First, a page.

Advertising Food Safety in a Global Marketplace

PACKAGING CHINA
Advertising Food Safety in a Global Marketplace
I
n 1826, ~aker, abolitionist, temperance enthusiast, and parliamentary reformer John Horniman began selling tea in preweighed and sealed packages. 1
Packet tea took some time to become established, but within a few decades
this innovation secured Horniman’s position as a leader in the trade. By the 1880s,
the practice became the norm when mass-market companies began to sell tea
in this way. At that time, as we will see in the next chapter, these firms began to
add small amounts of the new Indian and Ceylon teas to their packaged blends,
unbeknownst to consumers. John Horniman, however, first packaged tea in the
early part of the century, as a response to mounting concerns that the Chinese
were routinely adulterating tea, especially green tea, with unwholesome and even
• . th · ‘s tea poisonous matenals. Though their countrymen also adulterated e natI~n
supply, opinionated Britons blamed the Chinese for practicing this tncke~,
which most assumed had grown after the end of the East India Comp~Y ~ r. “bl ” pening monopoly of the tea trade in 1833, and especially after the 1orc1 e ~ th
of China at the end of the first Opium War in 1842. Free trade had in trU v
. . d fi fc h ts could no’ mspire a ree- or-all as inexperienced and easily fooled mere an . . . . d 1h trans1oon
sail to Chma and purchase whatever “tea” the Chinese offere · e di u
h. d es inclu n.:, to t 1s new mo e of doing business had far-ranging consequenc ‘ . 0f . . . b Ch . h . nted a variety mountmg susp1c10ns a out inese imports. The Brit1s mve d anic
h . . . d d to sprea p ways to assuage t elf growmg fears, but their solut10ns ten e
even as they sought to contain it. Chin~
I h · h · between n t e preVIous c apter, we saw how the growing animosity 0
[ the
d G B · · · · d h t blishrnent k an reat ntam msp1re the conquest of Assam and t e es a f pac ,_
I d · · d S · · d the use
0
n ian team ustry. 1milar anti-Chinese attitudes stimulate d srace
. db d” d fr. d cience an a agmg an ran mg an encouraged the development o 10° s h as re, 1 . f h fc . . orts sue i
regu ation ° t e ood system. Fears about ingesting foreign imp kerplace,
set the framework for how we still discuss food safety in a global rn~ als prof11’
D . h ‘d v· . d re officl pe urmg t e mi – 1ctonan years, merchants scientists, an sta d [rof11 r d
· d d fc · · ‘ s an v1 ise to e end the Bnt1sh public from perilous Eastern pleasure d heY co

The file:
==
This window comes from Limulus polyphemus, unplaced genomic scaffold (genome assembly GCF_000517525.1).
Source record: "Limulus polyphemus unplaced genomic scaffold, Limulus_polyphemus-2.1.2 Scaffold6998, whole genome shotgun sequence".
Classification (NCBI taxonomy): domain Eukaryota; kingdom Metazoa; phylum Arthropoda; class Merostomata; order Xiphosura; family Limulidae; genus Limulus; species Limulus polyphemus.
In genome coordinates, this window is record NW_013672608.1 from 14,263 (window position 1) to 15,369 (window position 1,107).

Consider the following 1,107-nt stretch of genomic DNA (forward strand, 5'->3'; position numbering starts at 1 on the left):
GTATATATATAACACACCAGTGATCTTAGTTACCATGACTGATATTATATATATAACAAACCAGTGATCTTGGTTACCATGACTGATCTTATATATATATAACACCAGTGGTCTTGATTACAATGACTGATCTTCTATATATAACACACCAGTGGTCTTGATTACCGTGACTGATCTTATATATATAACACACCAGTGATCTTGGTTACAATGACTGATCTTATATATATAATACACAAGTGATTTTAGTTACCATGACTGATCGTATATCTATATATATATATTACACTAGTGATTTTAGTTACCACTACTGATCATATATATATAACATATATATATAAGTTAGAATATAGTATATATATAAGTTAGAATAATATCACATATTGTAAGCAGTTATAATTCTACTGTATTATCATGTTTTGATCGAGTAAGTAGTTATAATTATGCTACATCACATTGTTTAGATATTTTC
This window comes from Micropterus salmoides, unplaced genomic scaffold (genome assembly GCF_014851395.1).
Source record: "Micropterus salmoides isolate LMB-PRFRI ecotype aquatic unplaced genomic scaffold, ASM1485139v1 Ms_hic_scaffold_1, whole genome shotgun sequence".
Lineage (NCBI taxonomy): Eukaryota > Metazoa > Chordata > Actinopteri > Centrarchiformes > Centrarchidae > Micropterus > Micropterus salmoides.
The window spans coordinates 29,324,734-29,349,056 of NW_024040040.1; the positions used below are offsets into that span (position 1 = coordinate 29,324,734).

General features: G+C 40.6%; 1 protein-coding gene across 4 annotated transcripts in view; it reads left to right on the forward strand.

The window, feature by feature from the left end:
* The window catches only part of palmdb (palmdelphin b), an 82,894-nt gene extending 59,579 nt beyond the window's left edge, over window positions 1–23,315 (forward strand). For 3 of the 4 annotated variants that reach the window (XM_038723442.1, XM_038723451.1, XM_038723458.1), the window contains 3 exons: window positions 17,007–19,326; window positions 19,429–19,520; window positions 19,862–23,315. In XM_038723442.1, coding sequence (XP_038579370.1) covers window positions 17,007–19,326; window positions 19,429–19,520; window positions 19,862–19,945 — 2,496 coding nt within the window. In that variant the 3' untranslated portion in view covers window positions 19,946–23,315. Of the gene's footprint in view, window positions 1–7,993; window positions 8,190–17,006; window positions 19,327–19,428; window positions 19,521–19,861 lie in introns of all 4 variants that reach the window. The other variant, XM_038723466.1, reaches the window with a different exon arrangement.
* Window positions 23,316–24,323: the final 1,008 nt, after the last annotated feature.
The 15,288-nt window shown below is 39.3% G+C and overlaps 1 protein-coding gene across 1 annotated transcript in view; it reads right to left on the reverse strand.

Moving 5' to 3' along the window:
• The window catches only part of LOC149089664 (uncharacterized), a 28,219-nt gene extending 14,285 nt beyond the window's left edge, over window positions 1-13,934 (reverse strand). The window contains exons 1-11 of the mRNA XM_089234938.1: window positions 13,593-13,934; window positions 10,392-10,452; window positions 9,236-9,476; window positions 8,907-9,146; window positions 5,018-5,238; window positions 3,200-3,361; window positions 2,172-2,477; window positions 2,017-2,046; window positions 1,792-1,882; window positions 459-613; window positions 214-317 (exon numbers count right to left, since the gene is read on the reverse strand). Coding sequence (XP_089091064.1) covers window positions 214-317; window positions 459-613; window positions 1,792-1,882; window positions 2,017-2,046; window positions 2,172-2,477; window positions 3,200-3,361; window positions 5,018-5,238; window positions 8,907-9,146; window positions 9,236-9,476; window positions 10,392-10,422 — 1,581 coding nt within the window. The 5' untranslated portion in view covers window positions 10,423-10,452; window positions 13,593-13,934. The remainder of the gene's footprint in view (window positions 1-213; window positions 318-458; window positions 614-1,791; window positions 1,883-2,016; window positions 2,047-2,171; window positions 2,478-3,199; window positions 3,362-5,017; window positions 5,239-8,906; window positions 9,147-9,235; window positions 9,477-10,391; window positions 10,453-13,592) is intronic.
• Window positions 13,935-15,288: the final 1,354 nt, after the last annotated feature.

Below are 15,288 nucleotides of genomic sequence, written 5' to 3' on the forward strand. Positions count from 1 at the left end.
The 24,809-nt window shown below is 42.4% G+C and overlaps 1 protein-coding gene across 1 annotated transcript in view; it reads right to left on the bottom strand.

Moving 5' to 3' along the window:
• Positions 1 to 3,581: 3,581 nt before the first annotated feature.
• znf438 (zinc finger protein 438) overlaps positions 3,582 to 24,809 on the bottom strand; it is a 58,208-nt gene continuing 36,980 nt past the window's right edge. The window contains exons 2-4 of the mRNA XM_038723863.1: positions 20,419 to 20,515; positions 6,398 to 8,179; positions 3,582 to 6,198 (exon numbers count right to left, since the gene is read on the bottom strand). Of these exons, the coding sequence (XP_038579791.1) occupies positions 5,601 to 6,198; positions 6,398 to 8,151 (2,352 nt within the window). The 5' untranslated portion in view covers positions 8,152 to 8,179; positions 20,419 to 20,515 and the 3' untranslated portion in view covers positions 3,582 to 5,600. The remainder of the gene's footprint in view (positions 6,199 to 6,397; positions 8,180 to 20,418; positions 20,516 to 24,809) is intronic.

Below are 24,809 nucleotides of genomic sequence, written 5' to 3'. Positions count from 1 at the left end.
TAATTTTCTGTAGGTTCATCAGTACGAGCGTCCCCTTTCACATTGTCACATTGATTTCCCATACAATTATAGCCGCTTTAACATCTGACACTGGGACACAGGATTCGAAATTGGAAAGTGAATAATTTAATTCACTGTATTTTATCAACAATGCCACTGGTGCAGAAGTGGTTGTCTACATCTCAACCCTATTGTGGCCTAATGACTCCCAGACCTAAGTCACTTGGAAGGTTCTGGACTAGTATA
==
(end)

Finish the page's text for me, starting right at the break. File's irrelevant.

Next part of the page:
l 1 ·me r ·ofl•
more unru y aspects of the marketplace. These authorities c a1 f roductl
draw boundaries between good and bad commodities, modes o P
!20
Packaging China I 2 I
. cl consumption. Horniman and Company’s advertising took the
d
. ibunon, an . . . . 1str_ larizing this culture of expertise, quoting extensively from chemists
I ad in popu d d ·
e . holars explorers, an government ocuments. Ultimately Horniman d China sc ‘ ‘
an reat deal of tea, but the adulteration scare and its legal response destroyed
soldag Ch’ d h d’. c h .. h taste for mese green teas an set t e con 1t1ons ror t e public to the Bntis . what they believed were the pure, modern, British teas from South appreciate . . . . . Th volatile economic, d1plomat1c, and cultural relations between China Asia. e
and Great Britain from the l~te 183Os through the 187Os thus fashioned new
attl.tudes and markets. tastes, ‘
VICTORIAN FOOD SCARES: ” THERE IS MUCH THAT IS
NOXIOUS IN THE THINGS THAT WE EAT ”
Adulteration was physically harmful, but it also exposed imperfections in the
principles of a laissez-faire economy.
4 Food has always been dangerous, but it is
only since the nineteenth century that food scares have become public events.
In our current times, food-reforming journalists, writers, and filmmakers highlight the dangers that lurk in our foods to trigger emotional responses from
their audiences and to gain support for what they hope will be lasting political,
economic, and social change.
5 Following in the footsteps of writer-activist
Upton Sinclair, Michael Pollan and Eric Schlosser, for example, have produced
compelling exposes intended to raise awareness about the threats posed by a
globalized and industrialized food system.
6 We are not, however, the first generation to condemn the globalization and industrialization of food. At the very
moment they were creating the global industrialized food system, the Victorians
also set the terms for our criticisms and the way we think about solutions.
7 They
were convinced that science, technology, branded goods, and colonialism would
protect consumers from dangers lurking in their food supply.
Food scares are especially useful for historians. As examples of revulsion
entering bli .
h pu c consciousness, they illuminate the subtle processes of how tastes
c ange All fi d i . · 00 scan produce either pleasure or disgust, especially when they are
rnagined to b 1 . fragil e unc ean or polluting.
8 Ingestion reminds us that our bodies are
e and vul bl 9 v of th nera e. rood preferences cooking and table manners are some
e cultural ‘ ‘ . . . the b d responses to deep-rooted fears about absorbing impurities into
o y. I argue h h . b the self ‘ owever, t at food scares highlight the connections etween
and the s . 1 h b CUlturaI . ocia , t e ody and the market. They illuminate how tastes are , social and h’ . . 1 10 Perh ‘ 1stoncal, even though they are also shaped by 610 ogy.
aps to an d bl.
concern · . even greater degree than today foods and drinks evoke pu ic
•n llltd-V· • . . ‘
exposes a d tctonan Brttam. Legislation, high-profile court cases, popular ‘ n adve · · d rttSmg alerted consumers that many if not most of the pro ucts